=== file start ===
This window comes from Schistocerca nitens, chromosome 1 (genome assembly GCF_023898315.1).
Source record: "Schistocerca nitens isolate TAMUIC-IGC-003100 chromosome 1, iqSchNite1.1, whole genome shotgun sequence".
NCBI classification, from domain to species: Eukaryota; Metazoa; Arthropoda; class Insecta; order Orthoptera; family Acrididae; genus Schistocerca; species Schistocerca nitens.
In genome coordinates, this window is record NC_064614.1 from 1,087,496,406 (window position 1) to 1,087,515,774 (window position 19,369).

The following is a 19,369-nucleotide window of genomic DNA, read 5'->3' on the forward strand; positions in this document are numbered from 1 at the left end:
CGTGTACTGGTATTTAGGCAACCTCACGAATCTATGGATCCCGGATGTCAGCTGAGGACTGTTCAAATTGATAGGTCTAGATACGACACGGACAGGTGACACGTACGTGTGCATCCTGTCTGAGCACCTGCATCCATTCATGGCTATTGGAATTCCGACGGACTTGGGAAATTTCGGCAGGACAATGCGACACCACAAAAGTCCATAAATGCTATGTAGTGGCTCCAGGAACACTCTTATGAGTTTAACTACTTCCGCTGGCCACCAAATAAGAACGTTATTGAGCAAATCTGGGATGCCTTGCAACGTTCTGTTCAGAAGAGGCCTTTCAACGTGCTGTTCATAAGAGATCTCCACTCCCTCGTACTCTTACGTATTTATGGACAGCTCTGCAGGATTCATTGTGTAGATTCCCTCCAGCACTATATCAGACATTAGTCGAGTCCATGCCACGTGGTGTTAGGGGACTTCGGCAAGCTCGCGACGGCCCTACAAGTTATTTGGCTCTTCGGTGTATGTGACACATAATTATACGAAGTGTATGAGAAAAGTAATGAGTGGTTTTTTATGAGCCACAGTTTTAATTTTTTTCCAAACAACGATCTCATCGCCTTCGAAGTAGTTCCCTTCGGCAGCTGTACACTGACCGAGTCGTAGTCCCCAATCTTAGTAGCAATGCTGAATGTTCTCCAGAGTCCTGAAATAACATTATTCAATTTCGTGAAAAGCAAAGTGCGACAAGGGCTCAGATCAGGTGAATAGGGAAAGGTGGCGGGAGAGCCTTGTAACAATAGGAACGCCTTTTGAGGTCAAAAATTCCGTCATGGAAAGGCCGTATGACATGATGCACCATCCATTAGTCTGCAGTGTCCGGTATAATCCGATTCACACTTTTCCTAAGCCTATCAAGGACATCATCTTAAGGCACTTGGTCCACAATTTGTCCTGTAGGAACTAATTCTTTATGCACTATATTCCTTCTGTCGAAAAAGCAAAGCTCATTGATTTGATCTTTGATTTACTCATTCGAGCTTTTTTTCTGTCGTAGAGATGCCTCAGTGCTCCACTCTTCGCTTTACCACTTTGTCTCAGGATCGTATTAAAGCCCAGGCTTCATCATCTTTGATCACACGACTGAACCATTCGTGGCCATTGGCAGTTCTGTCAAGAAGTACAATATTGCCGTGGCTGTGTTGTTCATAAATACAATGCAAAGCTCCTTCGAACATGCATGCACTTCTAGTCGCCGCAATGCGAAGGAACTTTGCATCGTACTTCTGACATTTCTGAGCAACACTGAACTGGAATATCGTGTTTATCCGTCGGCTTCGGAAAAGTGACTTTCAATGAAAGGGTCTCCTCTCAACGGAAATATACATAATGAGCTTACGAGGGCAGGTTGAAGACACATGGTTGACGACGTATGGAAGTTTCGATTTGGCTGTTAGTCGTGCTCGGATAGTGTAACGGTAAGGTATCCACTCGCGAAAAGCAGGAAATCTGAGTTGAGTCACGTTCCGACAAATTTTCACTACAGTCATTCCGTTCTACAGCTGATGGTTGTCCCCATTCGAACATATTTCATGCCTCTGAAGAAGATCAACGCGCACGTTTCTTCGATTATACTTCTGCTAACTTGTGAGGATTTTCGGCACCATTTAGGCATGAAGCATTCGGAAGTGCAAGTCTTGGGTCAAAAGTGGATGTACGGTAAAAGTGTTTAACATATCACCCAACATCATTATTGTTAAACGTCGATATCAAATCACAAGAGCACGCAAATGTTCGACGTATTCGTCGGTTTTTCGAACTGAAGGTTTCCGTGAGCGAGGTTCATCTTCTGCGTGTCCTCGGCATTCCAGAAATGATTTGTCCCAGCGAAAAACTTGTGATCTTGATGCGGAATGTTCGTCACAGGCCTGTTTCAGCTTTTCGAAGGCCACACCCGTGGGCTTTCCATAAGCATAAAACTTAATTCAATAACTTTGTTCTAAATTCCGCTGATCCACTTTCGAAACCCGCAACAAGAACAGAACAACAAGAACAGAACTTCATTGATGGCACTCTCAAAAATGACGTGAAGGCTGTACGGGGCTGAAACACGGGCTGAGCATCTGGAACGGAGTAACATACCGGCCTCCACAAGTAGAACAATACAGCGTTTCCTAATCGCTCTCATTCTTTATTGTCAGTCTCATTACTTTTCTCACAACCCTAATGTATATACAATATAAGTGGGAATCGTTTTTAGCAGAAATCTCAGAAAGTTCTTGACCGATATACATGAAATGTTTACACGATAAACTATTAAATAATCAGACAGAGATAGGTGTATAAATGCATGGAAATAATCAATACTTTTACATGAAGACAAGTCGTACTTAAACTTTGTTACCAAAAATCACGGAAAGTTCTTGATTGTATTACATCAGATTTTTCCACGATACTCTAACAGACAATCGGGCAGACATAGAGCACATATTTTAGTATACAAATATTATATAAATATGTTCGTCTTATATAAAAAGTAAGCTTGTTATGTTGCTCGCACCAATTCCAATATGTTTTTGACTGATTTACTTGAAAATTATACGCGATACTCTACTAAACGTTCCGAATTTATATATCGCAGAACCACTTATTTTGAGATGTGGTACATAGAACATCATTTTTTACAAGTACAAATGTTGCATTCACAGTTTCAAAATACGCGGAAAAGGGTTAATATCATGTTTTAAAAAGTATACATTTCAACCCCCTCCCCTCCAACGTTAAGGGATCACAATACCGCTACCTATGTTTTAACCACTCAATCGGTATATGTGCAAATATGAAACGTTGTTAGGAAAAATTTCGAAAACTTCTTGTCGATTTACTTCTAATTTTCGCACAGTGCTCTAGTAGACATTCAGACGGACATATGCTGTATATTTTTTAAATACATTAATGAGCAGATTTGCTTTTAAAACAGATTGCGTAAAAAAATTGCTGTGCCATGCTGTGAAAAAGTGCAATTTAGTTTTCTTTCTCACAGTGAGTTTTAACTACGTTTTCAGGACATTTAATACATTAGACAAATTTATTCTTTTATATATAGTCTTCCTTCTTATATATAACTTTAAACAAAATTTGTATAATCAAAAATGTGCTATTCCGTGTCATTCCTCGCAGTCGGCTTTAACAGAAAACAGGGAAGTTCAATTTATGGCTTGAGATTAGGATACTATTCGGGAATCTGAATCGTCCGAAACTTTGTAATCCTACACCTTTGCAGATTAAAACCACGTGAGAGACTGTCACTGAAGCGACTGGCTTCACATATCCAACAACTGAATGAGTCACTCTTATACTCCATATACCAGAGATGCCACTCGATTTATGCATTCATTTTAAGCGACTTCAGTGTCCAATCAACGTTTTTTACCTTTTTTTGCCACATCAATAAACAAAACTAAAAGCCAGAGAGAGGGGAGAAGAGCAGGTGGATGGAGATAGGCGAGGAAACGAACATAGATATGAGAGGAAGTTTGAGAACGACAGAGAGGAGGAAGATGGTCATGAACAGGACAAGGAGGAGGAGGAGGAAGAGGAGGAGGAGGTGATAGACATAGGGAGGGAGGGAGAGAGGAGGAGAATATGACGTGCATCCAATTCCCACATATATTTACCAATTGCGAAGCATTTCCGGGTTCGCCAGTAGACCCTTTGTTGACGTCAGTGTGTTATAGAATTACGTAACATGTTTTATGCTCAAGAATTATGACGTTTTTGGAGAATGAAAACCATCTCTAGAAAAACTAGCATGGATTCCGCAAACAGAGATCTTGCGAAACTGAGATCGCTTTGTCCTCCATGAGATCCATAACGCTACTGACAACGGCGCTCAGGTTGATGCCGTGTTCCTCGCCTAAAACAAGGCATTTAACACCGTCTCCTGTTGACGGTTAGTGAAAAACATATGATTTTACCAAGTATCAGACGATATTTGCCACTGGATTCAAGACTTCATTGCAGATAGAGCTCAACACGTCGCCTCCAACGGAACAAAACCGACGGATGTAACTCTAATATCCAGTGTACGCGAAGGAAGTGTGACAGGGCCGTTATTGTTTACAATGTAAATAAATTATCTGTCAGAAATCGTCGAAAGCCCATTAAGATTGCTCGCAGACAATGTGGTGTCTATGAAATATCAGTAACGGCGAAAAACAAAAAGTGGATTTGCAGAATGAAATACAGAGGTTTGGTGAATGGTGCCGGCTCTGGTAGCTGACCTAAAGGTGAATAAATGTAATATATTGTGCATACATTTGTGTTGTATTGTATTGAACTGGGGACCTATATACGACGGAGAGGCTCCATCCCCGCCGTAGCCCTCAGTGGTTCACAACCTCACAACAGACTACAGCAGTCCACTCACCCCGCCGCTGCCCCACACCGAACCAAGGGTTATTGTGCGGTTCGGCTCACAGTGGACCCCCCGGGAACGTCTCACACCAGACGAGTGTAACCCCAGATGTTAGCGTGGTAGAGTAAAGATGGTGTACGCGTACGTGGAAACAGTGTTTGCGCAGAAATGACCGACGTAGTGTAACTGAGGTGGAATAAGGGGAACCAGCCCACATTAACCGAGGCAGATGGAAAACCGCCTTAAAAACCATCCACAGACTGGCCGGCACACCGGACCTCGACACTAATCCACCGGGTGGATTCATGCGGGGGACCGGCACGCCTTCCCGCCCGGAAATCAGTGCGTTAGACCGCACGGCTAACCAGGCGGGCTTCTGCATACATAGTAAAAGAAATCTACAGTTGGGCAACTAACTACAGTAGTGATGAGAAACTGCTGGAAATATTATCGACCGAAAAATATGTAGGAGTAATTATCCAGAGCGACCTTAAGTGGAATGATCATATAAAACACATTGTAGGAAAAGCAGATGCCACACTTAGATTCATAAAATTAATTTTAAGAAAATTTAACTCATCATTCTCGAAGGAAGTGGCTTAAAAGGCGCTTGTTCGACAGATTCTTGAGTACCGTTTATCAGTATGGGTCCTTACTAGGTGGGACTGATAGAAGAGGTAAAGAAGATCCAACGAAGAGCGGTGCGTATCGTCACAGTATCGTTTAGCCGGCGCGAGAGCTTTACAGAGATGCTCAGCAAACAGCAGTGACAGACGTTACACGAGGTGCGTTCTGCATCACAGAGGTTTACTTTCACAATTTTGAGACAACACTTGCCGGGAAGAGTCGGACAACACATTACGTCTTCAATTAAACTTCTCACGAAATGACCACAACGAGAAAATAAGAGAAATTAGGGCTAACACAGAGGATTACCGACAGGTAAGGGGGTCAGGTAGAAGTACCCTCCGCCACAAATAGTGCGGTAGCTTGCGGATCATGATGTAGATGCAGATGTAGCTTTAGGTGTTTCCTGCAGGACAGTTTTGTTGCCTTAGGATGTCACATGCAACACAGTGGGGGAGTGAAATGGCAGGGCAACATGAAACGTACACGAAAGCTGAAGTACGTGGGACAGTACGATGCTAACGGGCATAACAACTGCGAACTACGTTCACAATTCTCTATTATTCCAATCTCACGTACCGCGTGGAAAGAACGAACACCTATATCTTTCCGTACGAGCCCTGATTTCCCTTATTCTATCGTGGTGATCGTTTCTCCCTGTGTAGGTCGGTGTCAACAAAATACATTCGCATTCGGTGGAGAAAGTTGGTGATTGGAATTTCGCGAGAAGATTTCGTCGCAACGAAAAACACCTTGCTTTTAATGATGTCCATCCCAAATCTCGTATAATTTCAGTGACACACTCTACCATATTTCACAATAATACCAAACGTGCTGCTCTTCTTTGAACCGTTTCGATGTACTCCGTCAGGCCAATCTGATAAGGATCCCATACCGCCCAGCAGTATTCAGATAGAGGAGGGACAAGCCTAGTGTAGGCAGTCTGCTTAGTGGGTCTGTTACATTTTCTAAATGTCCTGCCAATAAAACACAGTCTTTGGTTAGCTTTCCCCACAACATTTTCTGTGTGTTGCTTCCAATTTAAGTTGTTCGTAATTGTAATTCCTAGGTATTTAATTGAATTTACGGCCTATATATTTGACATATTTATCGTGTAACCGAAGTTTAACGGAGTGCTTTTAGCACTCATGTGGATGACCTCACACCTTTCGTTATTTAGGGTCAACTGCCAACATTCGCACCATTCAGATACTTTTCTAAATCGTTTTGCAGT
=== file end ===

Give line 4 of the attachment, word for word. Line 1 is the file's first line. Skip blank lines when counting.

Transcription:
In genome coordinates, this window is record NC_064614.1 from 1,087,496,406 (window position 1) to 1,087,515,774 (window position 19,369).